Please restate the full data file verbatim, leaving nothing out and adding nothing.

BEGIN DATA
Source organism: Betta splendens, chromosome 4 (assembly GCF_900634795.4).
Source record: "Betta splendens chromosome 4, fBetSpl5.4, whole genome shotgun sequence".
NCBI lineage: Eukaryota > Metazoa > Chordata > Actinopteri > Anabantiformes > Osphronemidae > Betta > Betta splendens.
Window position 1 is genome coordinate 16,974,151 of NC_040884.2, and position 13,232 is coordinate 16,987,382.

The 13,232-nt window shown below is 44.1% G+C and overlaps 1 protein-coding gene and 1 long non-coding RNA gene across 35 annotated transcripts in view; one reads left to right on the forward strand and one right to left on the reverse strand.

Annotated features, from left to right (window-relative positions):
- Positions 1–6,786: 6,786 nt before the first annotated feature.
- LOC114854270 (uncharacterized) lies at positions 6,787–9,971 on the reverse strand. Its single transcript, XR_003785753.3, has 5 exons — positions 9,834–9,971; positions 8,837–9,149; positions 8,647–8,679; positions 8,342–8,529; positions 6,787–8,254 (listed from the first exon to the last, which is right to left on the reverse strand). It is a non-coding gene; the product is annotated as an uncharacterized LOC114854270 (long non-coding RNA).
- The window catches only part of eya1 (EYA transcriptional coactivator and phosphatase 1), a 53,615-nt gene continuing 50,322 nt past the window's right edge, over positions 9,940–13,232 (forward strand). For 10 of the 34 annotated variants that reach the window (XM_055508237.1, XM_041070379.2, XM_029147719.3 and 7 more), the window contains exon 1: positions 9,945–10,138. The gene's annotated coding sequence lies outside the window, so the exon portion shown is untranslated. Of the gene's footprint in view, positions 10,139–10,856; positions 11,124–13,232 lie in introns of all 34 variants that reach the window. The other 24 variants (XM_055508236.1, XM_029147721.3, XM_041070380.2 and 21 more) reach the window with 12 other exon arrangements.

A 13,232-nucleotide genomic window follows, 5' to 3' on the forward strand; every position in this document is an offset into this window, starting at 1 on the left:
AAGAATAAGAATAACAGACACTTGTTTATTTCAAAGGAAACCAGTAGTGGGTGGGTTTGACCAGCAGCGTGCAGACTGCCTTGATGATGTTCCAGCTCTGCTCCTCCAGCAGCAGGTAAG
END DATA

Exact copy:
Source organism: Betta splendens, chromosome 4 (assembly GCF_900634795.4).
Source record: "Betta splendens chromosome 4, fBetSpl5.4, whole genome shotgun sequence".
NCBI lineage: Eukaryota > Metazoa > Chordata > Actinopteri > Anabantiformes > Osphronemidae > Betta > Betta splendens.
Window position 1 is genome coordinate 16,974,151 of NC_040884.2, and position 13,232 is coordinate 16,987,382.

The 13,232-nt window shown below is 44.1% G+C and overlaps 1 protein-coding gene and 1 long non-coding RNA gene across 35 annotated transcripts in view; one reads left to right on the forward strand and one right to left on the reverse strand.

Annotated features, from left to right (window-relative positions):
- Positions 1–6,786: 6,786 nt before the first annotated feature.
- LOC114854270 (uncharacterized) lies at positions 6,787–9,971 on the reverse strand. Its single transcript, XR_003785753.3, has 5 exons — positions 9,834–9,971; positions 8,837–9,149; positions 8,647–8,679; positions 8,342–8,529; positions 6,787–8,254 (listed from the first exon to the last, which is right to left on the reverse strand). It is a non-coding gene; the product is annotated as an uncharacterized LOC114854270 (long non-coding RNA).
- The window catches only part of eya1 (EYA transcriptional coactivator and phosphatase 1), a 53,615-nt gene continuing 50,322 nt past the window's right edge, over positions 9,940–13,232 (forward strand). For 10 of the 34 annotated variants that reach the window (XM_055508237.1, XM_041070379.2, XM_029147719.3 and 7 more), the window contains exon 1: positions 9,945–10,138. The gene's annotated coding sequence lies outside the window, so the exon portion shown is untranslated. Of the gene's footprint in view, positions 10,139–10,856; positions 11,124–13,232 lie in introns of all 34 variants that reach the window. The other 24 variants (XM_055508236.1, XM_029147721.3, XM_041070380.2 and 21 more) reach the window with 12 other exon arrangements.

A 13,232-nucleotide genomic window follows, 5' to 3' on the forward strand; every position in this document is an offset into this window, starting at 1 on the left:
AAGAATAAGAATAACAGACACTTGTTTATTTCAAAGGAAACCAGTAGTGGGTGGGTTTGACCAGCAGCGTGCAGACTGCCTTGATGATGTTCCAGCTCTGCTCCTCCAGCAGCAGGTAAG